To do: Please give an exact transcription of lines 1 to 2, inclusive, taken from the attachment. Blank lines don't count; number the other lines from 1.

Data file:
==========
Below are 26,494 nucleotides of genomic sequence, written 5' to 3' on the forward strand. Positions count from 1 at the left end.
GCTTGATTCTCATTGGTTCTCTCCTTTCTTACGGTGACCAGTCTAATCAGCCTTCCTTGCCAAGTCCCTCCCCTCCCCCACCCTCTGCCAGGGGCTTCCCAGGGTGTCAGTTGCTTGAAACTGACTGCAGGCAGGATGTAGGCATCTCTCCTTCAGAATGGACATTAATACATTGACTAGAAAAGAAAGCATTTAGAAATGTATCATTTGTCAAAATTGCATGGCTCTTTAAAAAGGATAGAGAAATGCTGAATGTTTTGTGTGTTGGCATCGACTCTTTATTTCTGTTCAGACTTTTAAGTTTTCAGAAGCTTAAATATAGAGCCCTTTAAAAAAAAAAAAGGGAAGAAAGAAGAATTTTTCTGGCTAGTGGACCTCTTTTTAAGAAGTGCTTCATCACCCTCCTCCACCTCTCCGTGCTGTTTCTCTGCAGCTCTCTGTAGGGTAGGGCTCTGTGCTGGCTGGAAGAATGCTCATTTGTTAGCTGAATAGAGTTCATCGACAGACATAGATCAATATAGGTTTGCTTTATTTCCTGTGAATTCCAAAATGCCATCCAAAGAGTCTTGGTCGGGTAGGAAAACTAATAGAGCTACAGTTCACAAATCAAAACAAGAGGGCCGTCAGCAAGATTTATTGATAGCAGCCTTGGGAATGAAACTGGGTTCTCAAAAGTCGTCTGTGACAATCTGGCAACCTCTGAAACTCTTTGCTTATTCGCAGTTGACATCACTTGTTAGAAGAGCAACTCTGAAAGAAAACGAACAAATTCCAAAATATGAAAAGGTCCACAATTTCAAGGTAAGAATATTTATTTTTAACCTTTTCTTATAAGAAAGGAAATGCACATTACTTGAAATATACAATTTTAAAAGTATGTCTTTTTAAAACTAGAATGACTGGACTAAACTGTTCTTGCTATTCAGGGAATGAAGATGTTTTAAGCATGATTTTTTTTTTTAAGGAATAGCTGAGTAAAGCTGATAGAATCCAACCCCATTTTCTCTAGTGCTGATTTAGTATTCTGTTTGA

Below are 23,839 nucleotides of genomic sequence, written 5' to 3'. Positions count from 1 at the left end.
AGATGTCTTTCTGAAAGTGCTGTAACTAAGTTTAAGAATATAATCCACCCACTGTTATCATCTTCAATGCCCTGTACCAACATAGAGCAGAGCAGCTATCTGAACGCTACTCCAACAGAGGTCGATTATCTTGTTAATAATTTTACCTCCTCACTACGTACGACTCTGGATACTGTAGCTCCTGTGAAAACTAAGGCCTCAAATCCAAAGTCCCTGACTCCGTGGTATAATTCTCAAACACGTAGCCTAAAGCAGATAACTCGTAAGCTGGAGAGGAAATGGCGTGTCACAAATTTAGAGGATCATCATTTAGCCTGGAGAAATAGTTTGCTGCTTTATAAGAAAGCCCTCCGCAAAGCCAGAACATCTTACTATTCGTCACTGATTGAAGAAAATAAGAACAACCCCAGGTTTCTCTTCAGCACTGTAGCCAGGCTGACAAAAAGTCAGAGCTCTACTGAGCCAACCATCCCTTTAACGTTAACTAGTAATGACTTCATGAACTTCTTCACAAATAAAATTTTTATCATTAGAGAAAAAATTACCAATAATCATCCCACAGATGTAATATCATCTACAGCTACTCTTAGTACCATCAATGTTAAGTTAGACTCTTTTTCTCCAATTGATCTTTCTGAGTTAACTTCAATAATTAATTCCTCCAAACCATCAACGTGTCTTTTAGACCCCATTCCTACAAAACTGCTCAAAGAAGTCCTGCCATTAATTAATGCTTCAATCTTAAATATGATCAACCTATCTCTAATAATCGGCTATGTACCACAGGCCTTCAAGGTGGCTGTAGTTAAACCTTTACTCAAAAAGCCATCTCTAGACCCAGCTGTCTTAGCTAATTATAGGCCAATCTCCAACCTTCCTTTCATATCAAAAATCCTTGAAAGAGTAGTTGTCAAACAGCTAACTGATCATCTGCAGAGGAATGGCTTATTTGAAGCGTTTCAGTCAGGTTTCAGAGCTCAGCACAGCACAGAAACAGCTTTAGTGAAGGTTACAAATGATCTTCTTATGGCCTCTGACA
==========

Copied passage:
Below are 26,494 nucleotides of genomic sequence, written 5' to 3' on the forward strand. Positions count from 1 at the left end.
GCTTGATTCTCATTGGTTCTCTCCTTTCTTACGGTGACCAGTCTAATCAGCCTTCCTTGCCAAGTCCCTCCCCTCCCCCACCCTCTGCCAGGGGCTTCCCAGGGTGTCAGTTGCTTGAAACTGACTGCAGGCAGGATGTAGGCATCTCTCCTTCAGAATGGACATTAATACATTGACTAGAAAAGAAAGCATTTAGAAATGTATCATTTGTCAAAATTGCATGGCTCTTTAAAAAGGATAGAGAAATGCTGAATGTTTTGTGTGTTGGCATCGACTCTTTATTTCTGTTCAGACTTTTAAGTTTTCAGAAGCTTAAATATAGAGCCCTTTAAAAAAAAAAAAGGGAAGAAAGAAGAATTTTTCTGGCTAGTGGACCTCTTTTTAAGAAGTGCTTCATCACCCTCCTCCACCTCTCCGTGCTGTTTCTCTGCAGCTCTCTGTAGGGTAGGGCTCTGTGCTGGCTGGAAGAATGCTCATTTGTTAGCTGAATAGAGTTCATCGACAGACATAGATCAATATAGGTTTGCTTTATTTCCTGTGAATTCCAAAATGCCATCCAAAGAGTCTTGGTCGGGTAGGAAAACTAATAGAGCTACAGTTCACAAATCAAAACAAGAGGGCCGTCAGCAAGATTTATTGATAGCAGCCTTGGGAATGAAACTGGGTTCTCAAAAGTCGTCTGTGACAATCTGGCAACCTCTGAAACTCTTTGCTTATTCGCAGTTGACATCACTTGTTAGAAGAGCAACTCTGAAAGAAAACGAACAAATTCCAAAATATGAAAAGGTCCACAATTTCAAGGTAAGAATATTTATTTTTAACCTTTTCTTATAAGAAAGGAAATGCACATTACTTGAAATATACAATTTTAAAAGTATGTCTTTTTAAAACTAGAATGACTGGACTAAACTGTTCTTGCTATTCAGGGAATGAAGATGTTTTAAGCATGATTTTTTTTTTTAAGGAATAGCTGAGTAAAGCTGATAGAATCCAACCCCATTTTCTCTAGTGCTGATTTAGTATTCTGTTTGA